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Reborn

Even though I was born 21 years ago, I’ve never felt so alive until today. Today was the day I was given a prescription for both estradiol and spironolactone and the day I can finally push away the body I dread so much.

Continue reading “Reborn”

Vote.

Not American? Click here.

Vote like your life depends on it, because for some of us, it really does. For those who aren’t aware, the Trump Administration has proposed revoking the changes made by President Obama on the grounds of gender. This would remove current protections of equality for over 1.4 million trans* people in America in the workplace and in society. Worse of all, this would remove protection of nondiscrimination under the Affordable Care Act for trans* people. Denying those in the hardest of positions access to medicine and medical services.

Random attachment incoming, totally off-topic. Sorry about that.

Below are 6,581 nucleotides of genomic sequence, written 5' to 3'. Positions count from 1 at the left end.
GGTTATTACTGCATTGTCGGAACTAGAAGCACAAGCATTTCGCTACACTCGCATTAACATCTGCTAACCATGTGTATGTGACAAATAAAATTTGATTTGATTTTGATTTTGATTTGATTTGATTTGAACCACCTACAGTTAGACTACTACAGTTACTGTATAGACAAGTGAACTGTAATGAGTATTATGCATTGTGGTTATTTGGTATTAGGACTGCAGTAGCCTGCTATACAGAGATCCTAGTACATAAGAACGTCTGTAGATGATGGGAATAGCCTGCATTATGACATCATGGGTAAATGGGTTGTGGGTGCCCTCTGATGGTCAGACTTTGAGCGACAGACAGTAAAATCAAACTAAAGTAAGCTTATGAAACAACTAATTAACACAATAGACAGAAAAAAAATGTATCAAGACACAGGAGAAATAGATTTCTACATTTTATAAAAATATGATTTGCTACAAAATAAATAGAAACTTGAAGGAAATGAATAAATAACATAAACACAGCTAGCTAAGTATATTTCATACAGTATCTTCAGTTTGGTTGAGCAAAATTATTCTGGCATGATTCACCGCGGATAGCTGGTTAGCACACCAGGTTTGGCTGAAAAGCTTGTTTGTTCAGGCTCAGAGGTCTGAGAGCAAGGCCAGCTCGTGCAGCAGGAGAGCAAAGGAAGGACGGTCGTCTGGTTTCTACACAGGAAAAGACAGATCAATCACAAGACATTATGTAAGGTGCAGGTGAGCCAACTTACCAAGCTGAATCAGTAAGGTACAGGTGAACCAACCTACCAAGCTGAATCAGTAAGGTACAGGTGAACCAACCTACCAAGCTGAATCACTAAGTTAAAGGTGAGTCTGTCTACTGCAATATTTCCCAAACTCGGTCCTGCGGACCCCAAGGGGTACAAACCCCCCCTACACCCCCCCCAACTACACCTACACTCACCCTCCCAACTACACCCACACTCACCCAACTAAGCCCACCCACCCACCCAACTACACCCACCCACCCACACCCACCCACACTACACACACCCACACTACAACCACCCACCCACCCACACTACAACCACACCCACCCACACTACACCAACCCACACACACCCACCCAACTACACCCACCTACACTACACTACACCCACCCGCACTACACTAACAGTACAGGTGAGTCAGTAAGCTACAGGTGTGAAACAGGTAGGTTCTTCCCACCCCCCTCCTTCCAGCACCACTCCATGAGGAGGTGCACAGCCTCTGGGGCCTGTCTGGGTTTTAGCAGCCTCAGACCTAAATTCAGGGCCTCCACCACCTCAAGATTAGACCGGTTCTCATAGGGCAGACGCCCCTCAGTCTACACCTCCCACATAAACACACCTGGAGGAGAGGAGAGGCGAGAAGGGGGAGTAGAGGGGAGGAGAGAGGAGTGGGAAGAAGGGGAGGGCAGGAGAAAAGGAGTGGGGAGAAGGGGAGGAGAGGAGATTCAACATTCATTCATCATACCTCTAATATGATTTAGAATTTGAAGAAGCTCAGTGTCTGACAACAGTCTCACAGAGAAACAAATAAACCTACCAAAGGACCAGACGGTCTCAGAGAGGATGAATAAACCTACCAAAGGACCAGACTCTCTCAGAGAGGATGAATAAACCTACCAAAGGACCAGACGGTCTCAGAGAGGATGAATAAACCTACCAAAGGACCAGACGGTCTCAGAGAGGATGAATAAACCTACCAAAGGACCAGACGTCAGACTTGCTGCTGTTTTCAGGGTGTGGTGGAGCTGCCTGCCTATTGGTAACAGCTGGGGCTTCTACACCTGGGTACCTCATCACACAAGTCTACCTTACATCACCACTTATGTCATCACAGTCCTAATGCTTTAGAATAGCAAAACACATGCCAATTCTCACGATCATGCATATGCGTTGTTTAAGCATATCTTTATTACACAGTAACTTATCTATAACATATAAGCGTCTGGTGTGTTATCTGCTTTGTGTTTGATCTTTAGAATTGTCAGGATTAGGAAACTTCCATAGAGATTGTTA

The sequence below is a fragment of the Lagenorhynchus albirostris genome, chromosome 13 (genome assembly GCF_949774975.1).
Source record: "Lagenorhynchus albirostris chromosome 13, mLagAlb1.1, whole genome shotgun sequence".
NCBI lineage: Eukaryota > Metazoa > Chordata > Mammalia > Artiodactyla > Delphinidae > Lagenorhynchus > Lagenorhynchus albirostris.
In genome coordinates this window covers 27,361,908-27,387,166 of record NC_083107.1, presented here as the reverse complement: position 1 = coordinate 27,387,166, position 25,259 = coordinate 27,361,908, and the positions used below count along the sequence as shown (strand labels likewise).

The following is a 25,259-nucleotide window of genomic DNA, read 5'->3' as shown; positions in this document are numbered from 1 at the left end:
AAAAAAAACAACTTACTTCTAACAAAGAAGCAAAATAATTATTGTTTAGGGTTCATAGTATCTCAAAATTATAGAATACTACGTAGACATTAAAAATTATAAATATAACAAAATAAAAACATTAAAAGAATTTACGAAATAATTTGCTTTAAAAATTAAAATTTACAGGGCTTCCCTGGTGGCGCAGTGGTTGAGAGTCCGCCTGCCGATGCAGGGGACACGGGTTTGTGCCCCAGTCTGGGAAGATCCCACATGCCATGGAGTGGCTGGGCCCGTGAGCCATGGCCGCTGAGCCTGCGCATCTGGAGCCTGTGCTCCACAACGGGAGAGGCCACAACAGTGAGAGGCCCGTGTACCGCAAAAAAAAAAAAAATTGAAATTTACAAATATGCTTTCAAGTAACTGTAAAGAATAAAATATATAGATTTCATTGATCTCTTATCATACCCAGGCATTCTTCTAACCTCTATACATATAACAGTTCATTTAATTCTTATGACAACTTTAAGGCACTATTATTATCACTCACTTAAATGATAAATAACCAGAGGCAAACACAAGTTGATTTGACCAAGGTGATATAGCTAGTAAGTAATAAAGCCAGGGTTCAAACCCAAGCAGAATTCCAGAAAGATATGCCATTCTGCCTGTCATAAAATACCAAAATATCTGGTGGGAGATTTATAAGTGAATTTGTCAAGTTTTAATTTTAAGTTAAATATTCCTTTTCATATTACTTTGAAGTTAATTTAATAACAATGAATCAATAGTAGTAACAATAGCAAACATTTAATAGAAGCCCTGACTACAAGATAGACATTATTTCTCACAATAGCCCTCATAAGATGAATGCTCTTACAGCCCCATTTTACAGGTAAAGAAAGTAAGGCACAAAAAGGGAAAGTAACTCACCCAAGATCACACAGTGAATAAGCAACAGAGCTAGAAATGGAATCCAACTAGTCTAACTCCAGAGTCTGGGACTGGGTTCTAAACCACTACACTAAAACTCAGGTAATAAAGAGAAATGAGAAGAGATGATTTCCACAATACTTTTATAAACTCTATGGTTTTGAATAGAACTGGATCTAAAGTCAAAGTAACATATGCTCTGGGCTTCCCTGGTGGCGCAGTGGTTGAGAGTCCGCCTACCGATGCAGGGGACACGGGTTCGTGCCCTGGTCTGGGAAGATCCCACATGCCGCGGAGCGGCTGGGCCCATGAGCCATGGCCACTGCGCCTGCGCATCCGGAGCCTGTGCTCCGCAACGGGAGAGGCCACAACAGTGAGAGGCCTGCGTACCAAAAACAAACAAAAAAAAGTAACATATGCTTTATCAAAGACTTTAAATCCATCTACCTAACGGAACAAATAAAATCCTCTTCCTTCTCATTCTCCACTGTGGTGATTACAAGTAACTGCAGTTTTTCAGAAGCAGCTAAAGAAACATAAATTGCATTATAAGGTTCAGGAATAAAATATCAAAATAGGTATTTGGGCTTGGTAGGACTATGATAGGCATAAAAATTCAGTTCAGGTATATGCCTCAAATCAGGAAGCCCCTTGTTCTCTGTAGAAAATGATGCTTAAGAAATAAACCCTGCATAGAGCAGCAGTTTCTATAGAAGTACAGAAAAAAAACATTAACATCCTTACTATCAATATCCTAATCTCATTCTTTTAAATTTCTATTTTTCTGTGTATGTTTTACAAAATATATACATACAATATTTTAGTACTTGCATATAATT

When you go to the polls, you are not just voting for yourselves, but for every one in our country (and to a greater extent, our world). So, when you start filling out that ballot, think of your friends, family, and co-workers who may soon be discriminated against.

I won’t tell you who to vote for. Nor will I continue writing (stop wasting time and vote!). At this day and age, most people have their mind made up. But, if you’re an independent like myself, or are looking for a change, check out the links below. Remember, some ballots may have local and state proposals that are separate to the candidates!

– Athena 🦉 🇺🇸


Further Reading

Candidate Information:  

Vote 411: In depth information on candidates

CNN: Voter Information, Where, When, etc. 

Isidewith: Unsure your ideology? Get matched with candidates and issues. 

FiveThirtyEight: Statistics on the Elections

More:

Transequality.org: Discrimination Administration

NYTimes on Trump’s plan

Losing My Religion

cw: homophobia, transphobia